Les Vinum


1F, 4-5-8 Nishi-Azabu, Minato-ku

Exquisite French dining down a Nishi Azabu back alley is Les Vinum's main forte. The wine list is as impressive as it is international.
Opening time
Tue-Sun 6pm-midnight Closed Mon
Average price

Non-smoking seats availableEnglish menu available

Editorial Review

Les Vinum

Published on July 28th, 2006

Eating at Les Vinum feels like dining with an old friend. Even on our first visit, the smiles from the staff welcomed us with warm familiarity, and the cozy room was a beacon of amber light­. Though it was the height of summer, it felt as if a log fire wouldn’t be out of place.

The food only made us feel more at home. Les Vinum’s main courses—a feast of charcoal-grilled chicken, lamb or pork (¥1,600-¥3,000)—reminded us of childhood Sunday roasts with the family. While the lamb was a little plain and slightly overcooked, the Japanese pork was tender, juicy and mouthwateringly flavorful. Our hearty home-style meals, combined with the smooth, warm flavors of our red wine (Condado de Haza 2002 from the Ribera del Duero region in Spain, ¥4,400), had us settled in for a long evening of travel tales, laughter and general good cheer.

Stories aren’t the only thing designed to be shared at Les Vinum. Our appetizers (approx. ¥1,300) came with chopsticks and were served on small white plates. The combination lent itself to reaching across the table to swap a bit of creamy, white asparagus with smoked salmon for some fresh fish carpaccio. This latter, an effective mix of Japanese and Italian cooking, combined the light flavors of sashimi with marinated green, red and yellow capsicum.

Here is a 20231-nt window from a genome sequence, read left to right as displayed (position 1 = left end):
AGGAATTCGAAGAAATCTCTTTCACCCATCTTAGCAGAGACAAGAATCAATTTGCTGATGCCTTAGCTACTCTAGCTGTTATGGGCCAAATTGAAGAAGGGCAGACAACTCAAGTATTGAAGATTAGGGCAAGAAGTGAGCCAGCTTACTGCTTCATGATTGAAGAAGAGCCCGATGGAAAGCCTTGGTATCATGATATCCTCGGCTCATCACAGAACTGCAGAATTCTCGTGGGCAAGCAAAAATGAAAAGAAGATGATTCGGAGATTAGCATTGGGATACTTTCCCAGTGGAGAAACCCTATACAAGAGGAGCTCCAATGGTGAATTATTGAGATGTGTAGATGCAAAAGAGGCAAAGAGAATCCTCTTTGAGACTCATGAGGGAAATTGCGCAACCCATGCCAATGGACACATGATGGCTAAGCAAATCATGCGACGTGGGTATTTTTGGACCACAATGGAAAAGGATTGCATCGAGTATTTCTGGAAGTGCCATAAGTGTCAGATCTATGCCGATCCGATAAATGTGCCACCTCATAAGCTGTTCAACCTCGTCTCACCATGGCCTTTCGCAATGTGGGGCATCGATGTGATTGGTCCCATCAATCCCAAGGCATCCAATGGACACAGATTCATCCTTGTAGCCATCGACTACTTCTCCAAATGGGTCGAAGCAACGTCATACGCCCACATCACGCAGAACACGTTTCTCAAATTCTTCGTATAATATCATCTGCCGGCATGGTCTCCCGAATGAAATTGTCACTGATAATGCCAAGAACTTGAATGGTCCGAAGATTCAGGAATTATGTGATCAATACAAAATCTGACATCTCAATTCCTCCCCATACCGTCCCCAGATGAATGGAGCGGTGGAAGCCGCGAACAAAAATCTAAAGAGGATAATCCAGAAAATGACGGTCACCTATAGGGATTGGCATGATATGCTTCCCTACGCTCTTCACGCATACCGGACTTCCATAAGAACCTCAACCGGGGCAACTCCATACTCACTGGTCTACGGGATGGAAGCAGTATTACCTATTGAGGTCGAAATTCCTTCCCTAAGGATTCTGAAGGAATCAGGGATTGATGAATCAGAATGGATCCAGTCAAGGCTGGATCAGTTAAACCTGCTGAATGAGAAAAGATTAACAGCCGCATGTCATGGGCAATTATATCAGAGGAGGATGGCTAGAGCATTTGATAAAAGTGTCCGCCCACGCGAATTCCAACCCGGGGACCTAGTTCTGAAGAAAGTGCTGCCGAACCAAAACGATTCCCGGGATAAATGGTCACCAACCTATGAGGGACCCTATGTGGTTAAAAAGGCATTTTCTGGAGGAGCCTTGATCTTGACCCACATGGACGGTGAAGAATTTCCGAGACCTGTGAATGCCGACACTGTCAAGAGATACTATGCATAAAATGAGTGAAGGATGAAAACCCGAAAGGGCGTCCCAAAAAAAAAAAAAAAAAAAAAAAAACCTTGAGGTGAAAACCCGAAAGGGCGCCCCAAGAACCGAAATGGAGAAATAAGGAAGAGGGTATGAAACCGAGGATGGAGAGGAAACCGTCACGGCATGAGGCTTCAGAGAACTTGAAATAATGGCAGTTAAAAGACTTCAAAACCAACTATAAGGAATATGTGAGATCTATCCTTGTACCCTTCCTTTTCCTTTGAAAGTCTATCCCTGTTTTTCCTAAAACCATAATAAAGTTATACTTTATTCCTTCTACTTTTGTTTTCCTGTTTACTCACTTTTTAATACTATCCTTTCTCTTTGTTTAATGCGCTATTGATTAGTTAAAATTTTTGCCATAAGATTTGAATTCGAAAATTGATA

The cuisine at Les Vinum is ostensibly French, as the divine homemade pâté indisputably proved. However, there was a distinct fusion element to our food. The desserts had the delicacy of Japanese cuisine yet retained the comfort-food status of their European origins. The ¥1,000 melt-in-your-mouth chocolate cake had a gentle twist of orange that was light enough not to detract from the experience, and got our unanimous vote of choice. The mille-feuille (¥800) was unsurprisingly française, while the pineapple and coconut tart blended patisserie flavors with the tropicality of the East.

We finished our meal on a comfortably French note: a delicious Sauternes, suggested by the maître d’, which wasn’t actually on the menu. Despite this, there is a considerable range of wines—dessert or otherwise—to choose from: nearly 100 bottles from France, Italy, Spain, Argentina and California vie for your attention. And at least thirty of them are reasonably priced at ¥4,400.